Unsecured Trade Creditors

The Relationship between Declaring Bankruptcy and Piercing the Corporate Veil

By: Lauren Gross

St. John’s Law Student

American Bankruptcy Institute Law Review Staff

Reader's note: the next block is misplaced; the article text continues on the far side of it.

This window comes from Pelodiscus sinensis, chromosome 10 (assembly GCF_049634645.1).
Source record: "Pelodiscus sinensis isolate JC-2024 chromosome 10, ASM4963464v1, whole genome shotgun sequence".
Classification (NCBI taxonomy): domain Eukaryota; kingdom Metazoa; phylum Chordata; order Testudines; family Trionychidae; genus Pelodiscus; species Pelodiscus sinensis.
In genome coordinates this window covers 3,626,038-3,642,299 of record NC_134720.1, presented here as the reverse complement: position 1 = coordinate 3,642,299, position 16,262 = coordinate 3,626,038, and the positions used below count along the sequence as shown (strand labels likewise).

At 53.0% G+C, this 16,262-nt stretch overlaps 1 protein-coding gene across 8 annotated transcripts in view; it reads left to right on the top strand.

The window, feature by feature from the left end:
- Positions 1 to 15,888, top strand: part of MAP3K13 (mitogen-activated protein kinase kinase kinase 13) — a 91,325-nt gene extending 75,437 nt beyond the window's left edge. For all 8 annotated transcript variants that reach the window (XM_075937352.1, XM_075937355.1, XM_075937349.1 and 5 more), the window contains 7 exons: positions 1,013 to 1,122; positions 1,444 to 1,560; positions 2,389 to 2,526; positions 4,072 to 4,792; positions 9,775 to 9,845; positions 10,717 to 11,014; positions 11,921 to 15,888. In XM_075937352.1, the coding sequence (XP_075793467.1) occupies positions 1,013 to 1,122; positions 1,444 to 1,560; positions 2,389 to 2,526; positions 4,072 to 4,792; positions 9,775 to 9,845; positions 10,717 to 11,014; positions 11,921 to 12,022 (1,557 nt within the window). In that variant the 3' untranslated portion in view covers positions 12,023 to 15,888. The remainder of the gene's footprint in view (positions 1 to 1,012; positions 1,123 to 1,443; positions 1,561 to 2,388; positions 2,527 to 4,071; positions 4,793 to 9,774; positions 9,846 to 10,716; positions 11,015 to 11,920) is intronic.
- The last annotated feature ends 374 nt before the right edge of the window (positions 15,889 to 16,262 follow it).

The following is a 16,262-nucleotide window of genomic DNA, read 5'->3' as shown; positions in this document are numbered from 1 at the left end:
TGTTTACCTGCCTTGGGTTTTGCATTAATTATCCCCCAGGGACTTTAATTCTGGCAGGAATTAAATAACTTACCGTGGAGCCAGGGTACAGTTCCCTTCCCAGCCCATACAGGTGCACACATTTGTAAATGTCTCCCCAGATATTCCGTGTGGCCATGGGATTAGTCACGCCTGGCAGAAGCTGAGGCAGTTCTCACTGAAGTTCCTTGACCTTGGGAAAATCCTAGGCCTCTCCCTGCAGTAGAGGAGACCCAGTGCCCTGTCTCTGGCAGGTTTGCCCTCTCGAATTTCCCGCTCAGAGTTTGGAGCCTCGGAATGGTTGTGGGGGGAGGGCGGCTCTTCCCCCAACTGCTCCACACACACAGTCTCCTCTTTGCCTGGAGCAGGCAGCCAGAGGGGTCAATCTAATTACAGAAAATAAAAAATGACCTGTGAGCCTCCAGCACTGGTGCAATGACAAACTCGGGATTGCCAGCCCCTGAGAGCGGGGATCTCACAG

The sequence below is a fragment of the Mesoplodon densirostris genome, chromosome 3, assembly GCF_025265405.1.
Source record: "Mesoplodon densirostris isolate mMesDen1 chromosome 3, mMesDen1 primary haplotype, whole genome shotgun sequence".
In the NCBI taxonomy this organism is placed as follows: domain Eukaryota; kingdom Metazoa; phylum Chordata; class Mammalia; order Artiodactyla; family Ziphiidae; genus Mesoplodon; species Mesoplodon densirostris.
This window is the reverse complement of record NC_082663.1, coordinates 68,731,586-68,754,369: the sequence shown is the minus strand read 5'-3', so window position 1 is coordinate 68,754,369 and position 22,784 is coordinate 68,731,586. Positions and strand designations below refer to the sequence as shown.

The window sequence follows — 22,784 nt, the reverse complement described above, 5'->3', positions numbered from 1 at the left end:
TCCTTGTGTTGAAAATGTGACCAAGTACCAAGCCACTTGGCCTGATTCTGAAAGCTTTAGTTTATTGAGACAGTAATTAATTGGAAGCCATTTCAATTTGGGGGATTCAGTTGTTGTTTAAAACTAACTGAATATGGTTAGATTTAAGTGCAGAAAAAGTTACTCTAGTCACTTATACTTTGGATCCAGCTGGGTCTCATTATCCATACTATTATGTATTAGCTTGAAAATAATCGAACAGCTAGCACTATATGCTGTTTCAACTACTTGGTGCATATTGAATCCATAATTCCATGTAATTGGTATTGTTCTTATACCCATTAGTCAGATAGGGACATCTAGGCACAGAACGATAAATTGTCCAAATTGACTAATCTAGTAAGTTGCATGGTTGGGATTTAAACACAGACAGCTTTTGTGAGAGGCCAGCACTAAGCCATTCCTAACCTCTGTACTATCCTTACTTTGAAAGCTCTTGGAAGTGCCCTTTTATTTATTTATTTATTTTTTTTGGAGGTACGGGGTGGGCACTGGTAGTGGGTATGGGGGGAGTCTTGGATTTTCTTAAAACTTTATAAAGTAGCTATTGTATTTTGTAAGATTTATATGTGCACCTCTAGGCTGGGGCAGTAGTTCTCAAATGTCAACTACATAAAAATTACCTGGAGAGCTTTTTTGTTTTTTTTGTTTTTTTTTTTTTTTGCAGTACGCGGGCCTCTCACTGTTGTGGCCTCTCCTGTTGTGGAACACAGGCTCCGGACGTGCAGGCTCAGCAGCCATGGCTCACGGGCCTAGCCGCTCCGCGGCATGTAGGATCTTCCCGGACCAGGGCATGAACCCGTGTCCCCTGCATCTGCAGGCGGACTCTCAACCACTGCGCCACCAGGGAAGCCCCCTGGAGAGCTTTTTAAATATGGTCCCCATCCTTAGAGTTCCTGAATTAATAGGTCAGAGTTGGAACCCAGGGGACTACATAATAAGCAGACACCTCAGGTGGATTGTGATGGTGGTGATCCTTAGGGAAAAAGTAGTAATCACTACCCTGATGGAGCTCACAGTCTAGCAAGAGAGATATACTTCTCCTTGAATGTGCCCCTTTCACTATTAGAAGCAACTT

In Music Mix Mobile, LLC v. Newman (In re Stage Presence, Inc.), the United States Bankruptcy Court for the Southern District of New York held that the plaintiffs’ alter ego allegations were sufficient to withstand a defendant’s motion to dismiss. Plaintiffs, Music Mix Mobile, LLC, et al., alleged they were not paid by Stage Presence Incorporated (a chapter 11 debtor), One for Each Island Ltd. (“OFEI”) and three individual producers of the benefit program: Newman, Weiner, and Marquette for audio, editing, teleprompter, music mixing and other services they provided in connection with the Childhelp program. Among other theories of contract liability against defendants, the plaintiffs asserted that OFEI, Newman, Weiner, and Marquette should jointly share in the contract liabilities of Stage Presence on “alter ego” grounds.